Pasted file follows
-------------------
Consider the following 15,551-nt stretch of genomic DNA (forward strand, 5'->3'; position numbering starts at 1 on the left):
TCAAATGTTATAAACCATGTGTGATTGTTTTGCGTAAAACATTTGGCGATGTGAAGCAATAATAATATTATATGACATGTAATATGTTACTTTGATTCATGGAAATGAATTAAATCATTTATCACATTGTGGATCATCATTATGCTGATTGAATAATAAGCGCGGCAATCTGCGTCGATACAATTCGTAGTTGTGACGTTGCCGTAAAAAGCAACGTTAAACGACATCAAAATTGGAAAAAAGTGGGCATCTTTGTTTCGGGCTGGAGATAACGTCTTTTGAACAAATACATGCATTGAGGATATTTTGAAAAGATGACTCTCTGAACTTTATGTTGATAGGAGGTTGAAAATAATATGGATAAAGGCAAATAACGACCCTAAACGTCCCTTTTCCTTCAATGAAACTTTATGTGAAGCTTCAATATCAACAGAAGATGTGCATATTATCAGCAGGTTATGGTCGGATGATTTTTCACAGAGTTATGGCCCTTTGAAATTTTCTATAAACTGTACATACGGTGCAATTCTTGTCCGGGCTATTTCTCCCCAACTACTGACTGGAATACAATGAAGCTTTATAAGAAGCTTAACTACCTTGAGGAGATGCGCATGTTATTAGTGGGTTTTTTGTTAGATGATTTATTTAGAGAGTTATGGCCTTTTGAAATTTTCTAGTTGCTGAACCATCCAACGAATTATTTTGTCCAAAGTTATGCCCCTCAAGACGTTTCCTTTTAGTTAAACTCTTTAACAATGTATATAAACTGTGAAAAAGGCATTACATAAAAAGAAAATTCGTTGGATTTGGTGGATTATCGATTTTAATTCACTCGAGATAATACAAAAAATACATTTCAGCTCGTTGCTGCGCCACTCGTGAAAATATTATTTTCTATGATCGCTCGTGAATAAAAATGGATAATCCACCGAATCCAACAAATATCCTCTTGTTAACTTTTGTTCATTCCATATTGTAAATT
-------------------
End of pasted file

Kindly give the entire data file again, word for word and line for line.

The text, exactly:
Consider the following 15,551-nt stretch of genomic DNA (forward strand, 5'->3'; position numbering starts at 1 on the left):
TCAAATGTTATAAACCATGTGTGATTGTTTTGCGTAAAACATTTGGCGATGTGAAGCAATAATAATATTATATGACATGTAATATGTTACTTTGATTCATGGAAATGAATTAAATCATTTATCACATTGTGGATCATCATTATGCTGATTGAATAATAAGCGCGGCAATCTGCGTCGATACAATTCGTAGTTGTGACGTTGCCGTAAAAAGCAACGTTAAACGACATCAAAATTGGAAAAAAGTGGGCATCTTTGTTTCGGGCTGGAGATAACGTCTTTTGAACAAATACATGCATTGAGGATATTTTGAAAAGATGACTCTCTGAACTTTATGTTGATAGGAGGTTGAAAATAATATGGATAAAGGCAAATAACGACCCTAAACGTCCCTTTTCCTTCAATGAAACTTTATGTGAAGCTTCAATATCAACAGAAGATGTGCATATTATCAGCAGGTTATGGTCGGATGATTTTTCACAGAGTTATGGCCCTTTGAAATTTTCTATAAACTGTACATACGGTGCAATTCTTGTCCGGGCTATTTCTCCCCAACTACTGACTGGAATACAATGAAGCTTTATAAGAAGCTTAACTACCTTGAGGAGATGCGCATGTTATTAGTGGGTTTTTTGTTAGATGATTTATTTAGAGAGTTATGGCCTTTTGAAATTTTCTAGTTGCTGAACCATCCAACGAATTATTTTGTCCAAAGTTATGCCCCTCAAGACGTTTCCTTTTAGTTAAACTCTTTAACAATGTATATAAACTGTGAAAAAGGCATTACATAAAAAGAAAATTCGTTGGATTTGGTGGATTATCGATTTTAATTCACTCGAGATAATACAAAAAATACATTTCAGCTCGTTGCTGCGCCACTCGTGAAAATATTATTTTCTATGATCGCTCGTGAATAAAAATGGATAATCCACCGAATCCAACAAATATCCTCTTGTTAACTTTTGTTCATTCCATATTGTAAATT